The City of Bothell – $200,000 – Hazardous Substance Cleanup Grant
Brownfields funds will be used to clean up the Bothell Landing Commercial Center site, which is located near the intersection of Bothell Way NE, and Woodinville Drive. The site housed two service stations between the 1930s and the 1970s, and is now used for retail and commercial space. The site is contaminated with petroleum hydrocarbons and chlorinated volatile organic compounds. Grant funds also will be used for groundwater cleanup. The site is located along Horse Creek, which discharges into the Sammamish River, a major, salmon-bearing waterway.
The City of Marysville – $200,000 – Hazardous Substance Cleanup Grant
Brownfields funds will be used to clean up the Crown Pacific/Interfor Pacific site at 60 State Avenue. The vacant, 10.1-acre property historically was used as a sawmill, log yard, and boat manufacturing facility. It is contaminated with polycyclic aromatic hydrocarbons, methylene chloride, and waste motor oil. Grant funds also will be used to conduct groundwater monitoring and community involvement activities.
The Port Gamble S’Klallam Tribe – $400,000 Hazardous Substance Assessment and Petroleum Assessment Grants
Brownfields community-wide hazardous substances grant funds ($200,000 Hazardous Substance Assessment and $200,000 Petroleum Assessment Grants) will be used to perform Phase I and Phase II environmental site assessments, community involvement activities, and possibly a human health risk assessment. Petroleum grant funds will be used to perform the same tasks at sites with potential petroleum contamination. Brownfield assessments will characterize and document environmental contamination, which is a necessary step in the community’s sustainable economic development.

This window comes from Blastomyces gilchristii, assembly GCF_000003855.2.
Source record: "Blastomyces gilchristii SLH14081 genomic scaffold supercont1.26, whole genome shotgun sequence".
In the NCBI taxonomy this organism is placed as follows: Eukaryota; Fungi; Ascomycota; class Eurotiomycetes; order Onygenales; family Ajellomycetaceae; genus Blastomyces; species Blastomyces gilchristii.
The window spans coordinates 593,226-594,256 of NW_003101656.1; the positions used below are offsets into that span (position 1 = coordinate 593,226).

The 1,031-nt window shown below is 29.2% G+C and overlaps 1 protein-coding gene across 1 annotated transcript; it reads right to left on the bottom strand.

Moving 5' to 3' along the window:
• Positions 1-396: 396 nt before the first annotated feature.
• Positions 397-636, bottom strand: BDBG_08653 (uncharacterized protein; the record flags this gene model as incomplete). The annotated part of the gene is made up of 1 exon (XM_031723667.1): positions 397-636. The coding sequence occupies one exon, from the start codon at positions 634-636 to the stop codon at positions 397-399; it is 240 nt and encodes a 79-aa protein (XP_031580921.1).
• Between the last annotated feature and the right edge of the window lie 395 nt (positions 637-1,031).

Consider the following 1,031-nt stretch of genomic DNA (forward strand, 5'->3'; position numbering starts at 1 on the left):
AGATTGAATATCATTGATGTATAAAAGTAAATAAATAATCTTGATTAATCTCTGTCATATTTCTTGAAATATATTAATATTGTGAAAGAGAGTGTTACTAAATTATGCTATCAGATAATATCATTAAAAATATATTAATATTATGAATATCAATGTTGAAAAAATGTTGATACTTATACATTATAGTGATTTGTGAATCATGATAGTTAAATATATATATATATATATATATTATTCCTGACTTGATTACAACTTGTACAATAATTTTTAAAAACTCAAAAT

The grants will help to assess, cleanup and redevelop abandoned, contaminated properties known as brownfields. Brownfields are sites where expansion, redevelopment, or reuse may be complicated by the presence or potential presence of a hazardous substance, pollutant, or contaminant. In addition, the Small Business Liability Relief and Brownfields Revitalization Act of 2002 expanded the definition of a brownfield to include mine-scarred lands or sites contaminated by petroleum or the manufacture of illegal drugs. Grant recipients are selected through a national competition. The Brownfields Program encourages development of America's estimated 450,000 abandoned and contaminated waste sites.
President Obama signed the American Recovery and Reinvestment Act of 2009 on February 17, 2009, and has directed that the Recovery Act be implemented with unprecedented transparency and accountability. To that end, the American people can see how every dollar is being invested at Recovery.gov.
More information on brownfields cleanup revolving loan fund pilots and grants and other brownfields activities under the Recovery Act: http://www.epa.gov/brownfields/eparecovery/index.htm
Additional information on the EPA Region 10 brownfields recipients and their projects is available at: